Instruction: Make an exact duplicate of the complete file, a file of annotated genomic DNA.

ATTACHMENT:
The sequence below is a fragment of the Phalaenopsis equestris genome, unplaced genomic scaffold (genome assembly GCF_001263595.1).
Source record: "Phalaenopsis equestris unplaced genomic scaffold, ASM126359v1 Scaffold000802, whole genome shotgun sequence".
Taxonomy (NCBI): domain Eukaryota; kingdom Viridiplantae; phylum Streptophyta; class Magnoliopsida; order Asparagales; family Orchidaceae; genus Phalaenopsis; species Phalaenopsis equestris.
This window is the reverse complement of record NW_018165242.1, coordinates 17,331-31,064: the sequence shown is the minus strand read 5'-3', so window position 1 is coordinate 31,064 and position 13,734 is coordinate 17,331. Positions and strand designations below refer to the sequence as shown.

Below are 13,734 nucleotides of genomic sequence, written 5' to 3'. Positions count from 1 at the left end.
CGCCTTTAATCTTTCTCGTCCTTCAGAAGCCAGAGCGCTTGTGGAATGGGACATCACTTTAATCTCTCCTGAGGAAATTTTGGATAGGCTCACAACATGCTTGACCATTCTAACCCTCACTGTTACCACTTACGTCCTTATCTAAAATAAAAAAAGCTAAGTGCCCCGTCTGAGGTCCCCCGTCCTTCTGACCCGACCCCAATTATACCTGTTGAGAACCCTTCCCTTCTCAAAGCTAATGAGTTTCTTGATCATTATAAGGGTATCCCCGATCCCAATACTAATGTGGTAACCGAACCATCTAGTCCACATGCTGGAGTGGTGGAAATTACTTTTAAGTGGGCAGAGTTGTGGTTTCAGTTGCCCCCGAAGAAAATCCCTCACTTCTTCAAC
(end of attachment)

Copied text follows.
The sequence below is a fragment of the Phalaenopsis equestris genome, unplaced genomic scaffold (genome assembly GCF_001263595.1).
Source record: "Phalaenopsis equestris unplaced genomic scaffold, ASM126359v1 Scaffold000802, whole genome shotgun sequence".
Taxonomy (NCBI): domain Eukaryota; kingdom Viridiplantae; phylum Streptophyta; class Magnoliopsida; order Asparagales; family Orchidaceae; genus Phalaenopsis; species Phalaenopsis equestris.
This window is the reverse complement of record NW_018165242.1, coordinates 17,331-31,064: the sequence shown is the minus strand read 5'-3', so window position 1 is coordinate 31,064 and position 13,734 is coordinate 17,331. Positions and strand designations below refer to the sequence as shown.

Below are 13,734 nucleotides of genomic sequence, written 5' to 3'. Positions count from 1 at the left end.
CGCCTTTAATCTTTCTCGTCCTTCAGAAGCCAGAGCGCTTGTGGAATGGGACATCACTTTAATCTCTCCTGAGGAAATTTTGGATAGGCTCACAACATGCTTGACCATTCTAACCCTCACTGTTACCACTTACGTCCTTATCTAAAATAAAAAAAGCTAAGTGCCCCGTCTGAGGTCCCCCGTCCTTCTGACCCGACCCCAATTATACCTGTTGAGAACCCTTCCCTTCTCAAAGCTAATGAGTTTCTTGATCATTATAAGGGTATCCCCGATCCCAATACTAATGTGGTAACCGAACCATCTAGTCCACATGCTGGAGTGGTGGAAATTACTTTTAAGTGGGCAGAGTTGTGGTTTCAGTTGCCCCCGAAGAAAATCCCTCACTTCTTCAAC